As a community activist, Hughes was deeply involved in a series of political organizing efforts that began with CORE in the 1960s, extended to community organizing in New York City, fundraising and campaigning for the Democratic Party, and lobbying to include women in the decision processes behind the Upper Manhattan Empowerment Zone. Over the course of her career, Dorothy was a founder of the West Side Community Alliance, the Women’s Action Alliance, and the Agency for Child Development in New York City. She was active in the Harlem Business Alliance, the National Black Women’s Political Congress, the National Welfare Rights Organization, the National Council of Negro Women, and Women Initiating Self-Empowerment. The influential, non-sexist TV special, Free to Be … You and Me was filmed at the West 80th Street Child Care Center.
By the 1980s, Dorothy had left the West Side for Harlem and was transitioning away from work as a Center organizer to that of a business owner and entrepreneur. Along the way, she bought the franchise for the Miss Greater New York City Pageant. Like many feminists, the pageant process disturbed Dorothy, but not because it objectified women. She saw the pageant as overwhelmingly white and wanted to showcase the beauty of African American women. Dorothy's stint as a pageant owner was short-lived but prescient, as Vanessa Williams would win the Miss America title within two years of Dorothy’s efforts.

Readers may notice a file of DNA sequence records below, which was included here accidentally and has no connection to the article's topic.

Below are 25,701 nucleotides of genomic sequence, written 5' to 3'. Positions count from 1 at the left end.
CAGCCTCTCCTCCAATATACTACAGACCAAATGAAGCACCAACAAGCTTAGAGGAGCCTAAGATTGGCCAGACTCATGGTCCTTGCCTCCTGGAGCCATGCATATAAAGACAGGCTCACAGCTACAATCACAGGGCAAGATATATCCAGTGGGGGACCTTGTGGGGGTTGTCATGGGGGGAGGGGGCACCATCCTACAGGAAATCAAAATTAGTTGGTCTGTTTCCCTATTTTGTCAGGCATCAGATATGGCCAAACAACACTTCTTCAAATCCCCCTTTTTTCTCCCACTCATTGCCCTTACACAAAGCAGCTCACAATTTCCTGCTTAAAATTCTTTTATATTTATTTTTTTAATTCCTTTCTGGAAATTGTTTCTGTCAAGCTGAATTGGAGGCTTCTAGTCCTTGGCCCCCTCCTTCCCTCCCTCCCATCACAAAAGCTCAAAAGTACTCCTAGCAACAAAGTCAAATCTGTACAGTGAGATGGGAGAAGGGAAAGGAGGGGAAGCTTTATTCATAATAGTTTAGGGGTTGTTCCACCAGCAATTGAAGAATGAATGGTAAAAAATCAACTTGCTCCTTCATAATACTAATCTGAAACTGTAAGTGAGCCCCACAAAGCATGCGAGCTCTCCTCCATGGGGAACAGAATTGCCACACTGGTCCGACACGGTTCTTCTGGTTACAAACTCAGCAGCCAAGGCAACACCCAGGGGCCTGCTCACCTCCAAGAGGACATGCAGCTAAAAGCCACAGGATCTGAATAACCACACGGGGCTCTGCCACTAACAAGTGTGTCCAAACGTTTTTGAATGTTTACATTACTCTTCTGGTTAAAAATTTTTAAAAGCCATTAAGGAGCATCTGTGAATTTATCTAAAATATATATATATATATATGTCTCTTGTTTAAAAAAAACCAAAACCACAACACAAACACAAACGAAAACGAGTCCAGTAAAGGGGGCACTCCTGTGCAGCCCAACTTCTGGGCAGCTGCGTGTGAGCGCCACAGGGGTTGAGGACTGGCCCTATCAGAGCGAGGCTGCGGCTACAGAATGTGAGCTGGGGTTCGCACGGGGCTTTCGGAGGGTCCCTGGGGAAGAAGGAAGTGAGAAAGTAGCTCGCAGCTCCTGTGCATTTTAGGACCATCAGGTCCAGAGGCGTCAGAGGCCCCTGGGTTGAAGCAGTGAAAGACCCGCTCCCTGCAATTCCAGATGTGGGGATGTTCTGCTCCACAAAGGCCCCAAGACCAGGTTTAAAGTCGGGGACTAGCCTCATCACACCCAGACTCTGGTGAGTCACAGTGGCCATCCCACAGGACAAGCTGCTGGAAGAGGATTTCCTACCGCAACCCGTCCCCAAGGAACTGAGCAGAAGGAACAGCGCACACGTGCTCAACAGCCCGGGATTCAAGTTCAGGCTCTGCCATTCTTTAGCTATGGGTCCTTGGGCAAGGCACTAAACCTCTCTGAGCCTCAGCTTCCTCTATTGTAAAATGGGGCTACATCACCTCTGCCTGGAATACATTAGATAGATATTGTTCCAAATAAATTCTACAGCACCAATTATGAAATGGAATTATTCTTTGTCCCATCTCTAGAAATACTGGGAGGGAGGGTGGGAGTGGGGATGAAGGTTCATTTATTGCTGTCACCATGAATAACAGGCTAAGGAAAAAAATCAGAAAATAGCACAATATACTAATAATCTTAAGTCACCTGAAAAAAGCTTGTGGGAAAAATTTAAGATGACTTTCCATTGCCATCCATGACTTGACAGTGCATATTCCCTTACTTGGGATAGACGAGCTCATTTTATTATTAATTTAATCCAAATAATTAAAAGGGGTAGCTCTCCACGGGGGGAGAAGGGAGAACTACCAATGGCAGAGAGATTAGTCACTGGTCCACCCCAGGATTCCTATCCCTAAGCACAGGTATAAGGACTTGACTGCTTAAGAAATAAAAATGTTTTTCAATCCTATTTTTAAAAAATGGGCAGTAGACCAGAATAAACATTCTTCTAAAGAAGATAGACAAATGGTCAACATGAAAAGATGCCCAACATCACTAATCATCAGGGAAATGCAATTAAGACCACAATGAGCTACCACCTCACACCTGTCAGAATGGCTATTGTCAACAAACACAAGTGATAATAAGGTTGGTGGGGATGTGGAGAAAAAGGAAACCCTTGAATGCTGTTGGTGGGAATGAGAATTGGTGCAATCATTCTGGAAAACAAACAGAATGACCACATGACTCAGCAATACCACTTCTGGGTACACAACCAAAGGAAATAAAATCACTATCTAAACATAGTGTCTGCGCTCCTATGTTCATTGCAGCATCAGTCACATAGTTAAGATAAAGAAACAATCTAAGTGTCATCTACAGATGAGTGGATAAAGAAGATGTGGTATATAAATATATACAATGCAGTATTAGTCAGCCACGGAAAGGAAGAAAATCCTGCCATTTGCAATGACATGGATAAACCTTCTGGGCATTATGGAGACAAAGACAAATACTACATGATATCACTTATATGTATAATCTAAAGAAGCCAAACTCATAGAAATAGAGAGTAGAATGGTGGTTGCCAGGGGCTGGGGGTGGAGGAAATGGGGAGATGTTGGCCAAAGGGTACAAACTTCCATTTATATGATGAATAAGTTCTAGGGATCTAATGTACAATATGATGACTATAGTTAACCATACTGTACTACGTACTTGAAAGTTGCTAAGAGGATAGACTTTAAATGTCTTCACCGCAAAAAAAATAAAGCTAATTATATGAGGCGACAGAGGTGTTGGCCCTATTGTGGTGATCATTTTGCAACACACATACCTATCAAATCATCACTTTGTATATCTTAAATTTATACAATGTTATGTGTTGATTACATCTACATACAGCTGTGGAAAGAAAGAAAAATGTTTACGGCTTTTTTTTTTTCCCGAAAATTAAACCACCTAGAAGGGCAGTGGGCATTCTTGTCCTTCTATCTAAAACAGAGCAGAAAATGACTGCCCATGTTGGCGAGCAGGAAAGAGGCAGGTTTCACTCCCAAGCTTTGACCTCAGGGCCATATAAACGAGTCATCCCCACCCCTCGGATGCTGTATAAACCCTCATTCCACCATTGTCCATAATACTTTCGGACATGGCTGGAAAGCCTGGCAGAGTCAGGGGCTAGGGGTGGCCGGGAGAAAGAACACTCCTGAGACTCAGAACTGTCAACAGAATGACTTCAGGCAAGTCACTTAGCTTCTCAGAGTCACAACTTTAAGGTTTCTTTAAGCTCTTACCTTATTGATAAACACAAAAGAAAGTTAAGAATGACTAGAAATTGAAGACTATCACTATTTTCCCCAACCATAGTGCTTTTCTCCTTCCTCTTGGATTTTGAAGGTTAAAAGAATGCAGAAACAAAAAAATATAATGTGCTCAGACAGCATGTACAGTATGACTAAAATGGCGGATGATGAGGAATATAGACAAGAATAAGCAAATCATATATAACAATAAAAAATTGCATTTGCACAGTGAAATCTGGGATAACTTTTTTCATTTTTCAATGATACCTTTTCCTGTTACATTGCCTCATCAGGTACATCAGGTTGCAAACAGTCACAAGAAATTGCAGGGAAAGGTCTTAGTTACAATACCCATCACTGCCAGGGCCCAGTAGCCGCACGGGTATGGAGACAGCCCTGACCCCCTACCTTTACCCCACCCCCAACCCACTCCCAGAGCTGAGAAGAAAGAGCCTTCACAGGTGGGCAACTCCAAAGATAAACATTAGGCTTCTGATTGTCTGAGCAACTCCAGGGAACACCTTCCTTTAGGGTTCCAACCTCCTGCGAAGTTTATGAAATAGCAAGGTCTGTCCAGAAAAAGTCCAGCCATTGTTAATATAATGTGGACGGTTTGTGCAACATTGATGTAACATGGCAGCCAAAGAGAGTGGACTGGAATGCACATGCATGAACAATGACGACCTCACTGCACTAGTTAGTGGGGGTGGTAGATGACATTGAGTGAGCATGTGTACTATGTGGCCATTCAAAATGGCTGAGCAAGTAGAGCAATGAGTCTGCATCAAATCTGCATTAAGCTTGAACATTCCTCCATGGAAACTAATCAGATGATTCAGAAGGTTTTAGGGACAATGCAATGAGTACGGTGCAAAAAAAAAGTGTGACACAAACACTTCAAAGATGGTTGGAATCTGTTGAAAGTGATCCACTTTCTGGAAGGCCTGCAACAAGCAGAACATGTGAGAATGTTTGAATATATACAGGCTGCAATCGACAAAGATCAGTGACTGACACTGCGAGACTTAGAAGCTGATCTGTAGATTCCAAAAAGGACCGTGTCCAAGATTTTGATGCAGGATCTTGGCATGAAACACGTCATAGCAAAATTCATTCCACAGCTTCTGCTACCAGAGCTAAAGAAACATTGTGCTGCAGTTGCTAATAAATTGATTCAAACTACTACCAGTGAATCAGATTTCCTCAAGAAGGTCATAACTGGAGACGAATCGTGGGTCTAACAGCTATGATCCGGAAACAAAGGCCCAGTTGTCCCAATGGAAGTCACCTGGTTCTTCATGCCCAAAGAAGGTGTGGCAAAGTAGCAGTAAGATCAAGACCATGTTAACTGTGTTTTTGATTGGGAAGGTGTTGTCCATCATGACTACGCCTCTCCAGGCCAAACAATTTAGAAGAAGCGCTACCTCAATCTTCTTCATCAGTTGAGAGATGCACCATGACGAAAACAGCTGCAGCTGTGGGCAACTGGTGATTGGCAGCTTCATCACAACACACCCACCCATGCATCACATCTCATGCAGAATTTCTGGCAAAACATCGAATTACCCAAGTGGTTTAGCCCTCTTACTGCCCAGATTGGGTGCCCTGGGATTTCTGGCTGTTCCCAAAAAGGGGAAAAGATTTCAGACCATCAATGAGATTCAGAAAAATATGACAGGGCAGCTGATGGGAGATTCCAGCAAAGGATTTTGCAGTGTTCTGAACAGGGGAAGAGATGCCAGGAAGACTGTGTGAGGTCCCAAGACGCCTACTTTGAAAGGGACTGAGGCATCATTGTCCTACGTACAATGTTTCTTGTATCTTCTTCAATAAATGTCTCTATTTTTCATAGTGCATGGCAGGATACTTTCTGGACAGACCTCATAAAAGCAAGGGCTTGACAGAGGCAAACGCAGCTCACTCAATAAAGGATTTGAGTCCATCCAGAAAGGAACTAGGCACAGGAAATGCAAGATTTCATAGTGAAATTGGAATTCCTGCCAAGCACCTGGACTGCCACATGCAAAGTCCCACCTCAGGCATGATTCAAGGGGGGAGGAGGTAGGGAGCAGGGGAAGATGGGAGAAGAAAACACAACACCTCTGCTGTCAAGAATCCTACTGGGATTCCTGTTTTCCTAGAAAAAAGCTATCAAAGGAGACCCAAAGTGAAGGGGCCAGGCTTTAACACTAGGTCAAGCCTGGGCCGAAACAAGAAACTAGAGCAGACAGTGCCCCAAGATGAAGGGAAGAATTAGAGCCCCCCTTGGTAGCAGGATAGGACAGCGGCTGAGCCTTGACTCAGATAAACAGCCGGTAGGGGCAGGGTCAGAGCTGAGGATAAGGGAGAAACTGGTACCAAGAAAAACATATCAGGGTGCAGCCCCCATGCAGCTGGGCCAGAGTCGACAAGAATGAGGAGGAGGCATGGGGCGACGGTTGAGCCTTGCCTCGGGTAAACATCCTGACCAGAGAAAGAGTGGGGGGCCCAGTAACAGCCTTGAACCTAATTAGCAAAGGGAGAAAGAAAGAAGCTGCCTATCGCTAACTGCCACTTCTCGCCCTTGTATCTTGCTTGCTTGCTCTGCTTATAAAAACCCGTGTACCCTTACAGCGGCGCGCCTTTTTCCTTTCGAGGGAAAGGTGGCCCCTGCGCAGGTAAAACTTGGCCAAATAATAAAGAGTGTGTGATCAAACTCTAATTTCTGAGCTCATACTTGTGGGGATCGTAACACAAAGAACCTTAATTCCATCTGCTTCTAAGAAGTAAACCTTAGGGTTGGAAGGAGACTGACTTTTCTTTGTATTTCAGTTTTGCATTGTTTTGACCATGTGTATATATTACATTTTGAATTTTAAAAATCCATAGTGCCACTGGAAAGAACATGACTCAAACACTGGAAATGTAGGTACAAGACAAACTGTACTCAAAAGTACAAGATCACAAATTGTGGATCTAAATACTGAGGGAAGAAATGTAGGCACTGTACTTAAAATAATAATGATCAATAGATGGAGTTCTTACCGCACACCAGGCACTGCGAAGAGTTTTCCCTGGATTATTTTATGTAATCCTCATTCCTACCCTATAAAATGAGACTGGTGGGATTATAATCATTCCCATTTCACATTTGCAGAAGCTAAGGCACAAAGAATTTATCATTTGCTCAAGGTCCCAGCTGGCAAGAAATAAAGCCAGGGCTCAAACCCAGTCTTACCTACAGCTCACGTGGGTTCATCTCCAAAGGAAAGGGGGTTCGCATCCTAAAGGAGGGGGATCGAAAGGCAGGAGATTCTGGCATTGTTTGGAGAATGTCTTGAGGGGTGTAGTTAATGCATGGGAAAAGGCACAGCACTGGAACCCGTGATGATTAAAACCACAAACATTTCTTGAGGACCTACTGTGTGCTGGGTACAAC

Beauty pageants gave way to Dorothy’s store, Harlem Office Supply, a community center of a different sort -- this time organizing around economic empowerment, especially for women in Harlem. Used to dealing with government programs, Dorothy saw President Clinton’s 1994 creation of the Upper Manhattan Empowerment Zone as a tremendous opportunity for herself and other African American business people in Harlem. She organized Harlem women to own and run their businesses with the hope of government support, only to be disappointed when those opportunities went to national chains, not local owners. For Dorothy, the gentrification of Harlem became a form of “ethnic cleansing” as African American business owners were moved out under the guise of “economic empowerment.” Her own Harlem Office Supply was replaced by a Staples.
Finding Hughes’ place in these histories produces a history of the women’s movement with children, race, and welfare rights at its core, a history of women’s politics grounded in community organizing and African American economic development.